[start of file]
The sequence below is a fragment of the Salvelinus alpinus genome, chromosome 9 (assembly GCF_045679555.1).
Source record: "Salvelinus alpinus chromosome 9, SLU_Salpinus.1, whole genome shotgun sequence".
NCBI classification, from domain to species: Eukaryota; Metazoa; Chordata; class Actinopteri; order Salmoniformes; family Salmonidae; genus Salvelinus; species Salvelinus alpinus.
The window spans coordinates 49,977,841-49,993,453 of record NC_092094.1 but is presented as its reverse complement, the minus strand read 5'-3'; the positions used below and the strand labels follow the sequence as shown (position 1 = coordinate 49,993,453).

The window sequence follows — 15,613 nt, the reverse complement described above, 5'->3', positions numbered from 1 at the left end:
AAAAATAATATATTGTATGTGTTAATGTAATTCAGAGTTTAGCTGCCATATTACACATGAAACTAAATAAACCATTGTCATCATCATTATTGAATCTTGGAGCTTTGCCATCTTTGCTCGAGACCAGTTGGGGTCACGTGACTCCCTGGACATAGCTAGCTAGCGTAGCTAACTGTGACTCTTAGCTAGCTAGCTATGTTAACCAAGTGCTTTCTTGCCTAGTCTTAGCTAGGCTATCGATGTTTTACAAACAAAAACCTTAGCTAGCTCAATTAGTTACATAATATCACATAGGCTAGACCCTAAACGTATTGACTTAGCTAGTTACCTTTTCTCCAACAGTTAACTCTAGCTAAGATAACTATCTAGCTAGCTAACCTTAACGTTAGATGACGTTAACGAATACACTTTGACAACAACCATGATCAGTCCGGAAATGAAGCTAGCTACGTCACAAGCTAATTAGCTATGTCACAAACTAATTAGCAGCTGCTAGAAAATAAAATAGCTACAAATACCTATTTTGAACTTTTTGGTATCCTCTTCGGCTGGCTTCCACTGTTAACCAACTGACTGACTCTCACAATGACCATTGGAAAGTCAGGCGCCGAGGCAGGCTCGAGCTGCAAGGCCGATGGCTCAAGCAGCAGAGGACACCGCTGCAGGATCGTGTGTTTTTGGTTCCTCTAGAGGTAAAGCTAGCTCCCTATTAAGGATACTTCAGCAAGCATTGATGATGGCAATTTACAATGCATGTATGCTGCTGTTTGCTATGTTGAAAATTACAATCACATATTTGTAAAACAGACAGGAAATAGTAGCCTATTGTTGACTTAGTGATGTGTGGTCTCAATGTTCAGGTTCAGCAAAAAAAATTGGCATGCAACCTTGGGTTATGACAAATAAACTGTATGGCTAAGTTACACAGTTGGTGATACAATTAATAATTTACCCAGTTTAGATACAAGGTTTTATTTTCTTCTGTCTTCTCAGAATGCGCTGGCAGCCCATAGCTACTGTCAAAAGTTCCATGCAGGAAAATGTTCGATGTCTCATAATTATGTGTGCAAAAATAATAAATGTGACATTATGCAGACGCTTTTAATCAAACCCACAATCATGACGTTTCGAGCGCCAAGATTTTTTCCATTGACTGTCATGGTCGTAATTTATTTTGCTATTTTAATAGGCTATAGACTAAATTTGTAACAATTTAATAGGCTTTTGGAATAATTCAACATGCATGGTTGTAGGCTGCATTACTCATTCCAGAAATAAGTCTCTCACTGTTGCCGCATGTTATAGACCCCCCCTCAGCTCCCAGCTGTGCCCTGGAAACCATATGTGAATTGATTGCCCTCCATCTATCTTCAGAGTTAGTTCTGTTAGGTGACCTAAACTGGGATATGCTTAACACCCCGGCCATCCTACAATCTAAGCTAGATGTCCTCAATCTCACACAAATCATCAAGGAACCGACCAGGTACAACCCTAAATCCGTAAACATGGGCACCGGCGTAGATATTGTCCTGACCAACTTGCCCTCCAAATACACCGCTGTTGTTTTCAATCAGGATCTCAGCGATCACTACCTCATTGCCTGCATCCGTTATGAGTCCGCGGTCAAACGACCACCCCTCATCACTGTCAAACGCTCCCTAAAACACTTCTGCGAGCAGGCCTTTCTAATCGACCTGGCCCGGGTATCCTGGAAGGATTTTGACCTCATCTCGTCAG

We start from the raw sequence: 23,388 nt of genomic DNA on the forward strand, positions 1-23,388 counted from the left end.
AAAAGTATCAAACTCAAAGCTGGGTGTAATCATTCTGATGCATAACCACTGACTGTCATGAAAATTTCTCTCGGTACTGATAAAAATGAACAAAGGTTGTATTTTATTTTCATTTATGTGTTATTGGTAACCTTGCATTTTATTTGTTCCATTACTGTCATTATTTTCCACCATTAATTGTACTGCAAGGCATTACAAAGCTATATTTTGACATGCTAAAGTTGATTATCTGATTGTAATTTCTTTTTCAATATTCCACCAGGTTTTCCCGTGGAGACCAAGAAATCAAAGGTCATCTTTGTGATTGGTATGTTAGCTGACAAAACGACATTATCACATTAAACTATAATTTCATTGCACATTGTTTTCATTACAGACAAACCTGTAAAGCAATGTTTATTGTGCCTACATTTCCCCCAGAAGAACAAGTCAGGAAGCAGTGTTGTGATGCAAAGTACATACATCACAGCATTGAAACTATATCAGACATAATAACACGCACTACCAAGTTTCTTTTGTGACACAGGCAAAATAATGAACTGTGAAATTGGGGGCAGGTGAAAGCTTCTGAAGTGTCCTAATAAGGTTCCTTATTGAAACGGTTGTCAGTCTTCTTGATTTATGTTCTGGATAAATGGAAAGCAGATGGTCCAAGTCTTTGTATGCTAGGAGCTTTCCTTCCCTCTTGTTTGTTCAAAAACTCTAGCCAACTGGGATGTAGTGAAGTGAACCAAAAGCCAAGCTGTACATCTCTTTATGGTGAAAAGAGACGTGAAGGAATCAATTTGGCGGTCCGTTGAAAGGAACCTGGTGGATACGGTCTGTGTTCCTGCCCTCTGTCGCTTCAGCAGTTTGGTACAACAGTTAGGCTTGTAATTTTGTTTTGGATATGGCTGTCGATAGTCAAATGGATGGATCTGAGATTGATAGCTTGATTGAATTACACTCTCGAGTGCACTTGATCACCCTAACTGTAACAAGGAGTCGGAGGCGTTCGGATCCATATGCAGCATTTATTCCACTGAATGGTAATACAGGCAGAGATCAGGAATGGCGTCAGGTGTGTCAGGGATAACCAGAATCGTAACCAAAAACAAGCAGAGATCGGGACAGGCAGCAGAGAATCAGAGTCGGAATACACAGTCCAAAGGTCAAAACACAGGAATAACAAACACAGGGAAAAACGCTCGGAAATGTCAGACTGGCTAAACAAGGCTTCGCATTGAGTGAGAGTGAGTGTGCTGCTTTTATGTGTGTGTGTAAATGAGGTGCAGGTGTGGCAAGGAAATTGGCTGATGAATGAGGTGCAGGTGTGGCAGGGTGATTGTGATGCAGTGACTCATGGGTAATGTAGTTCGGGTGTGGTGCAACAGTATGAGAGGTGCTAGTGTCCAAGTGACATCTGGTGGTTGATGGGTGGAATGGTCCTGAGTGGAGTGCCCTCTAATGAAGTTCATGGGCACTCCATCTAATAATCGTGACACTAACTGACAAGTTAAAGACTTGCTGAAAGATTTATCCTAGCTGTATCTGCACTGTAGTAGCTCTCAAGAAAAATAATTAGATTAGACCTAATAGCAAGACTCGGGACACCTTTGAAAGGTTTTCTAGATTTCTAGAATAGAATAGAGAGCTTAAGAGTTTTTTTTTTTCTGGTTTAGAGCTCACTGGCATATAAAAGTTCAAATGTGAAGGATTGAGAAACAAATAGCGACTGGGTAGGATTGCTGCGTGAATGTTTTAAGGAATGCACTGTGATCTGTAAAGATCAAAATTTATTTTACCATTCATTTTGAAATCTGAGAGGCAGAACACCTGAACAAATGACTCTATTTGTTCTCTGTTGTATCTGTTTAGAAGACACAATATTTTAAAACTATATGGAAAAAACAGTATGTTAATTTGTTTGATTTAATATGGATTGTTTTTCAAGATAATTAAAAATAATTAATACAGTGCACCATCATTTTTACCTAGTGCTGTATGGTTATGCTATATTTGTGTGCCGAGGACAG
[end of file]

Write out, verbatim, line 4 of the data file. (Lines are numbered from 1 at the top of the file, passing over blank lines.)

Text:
The window spans coordinates 49,977,841-49,993,453 of record NC_092094.1 but is presented as its reverse complement, the minus strand read 5'-3'; the positions used below and the strand labels follow the sequence as shown (position 1 = coordinate 49,993,453).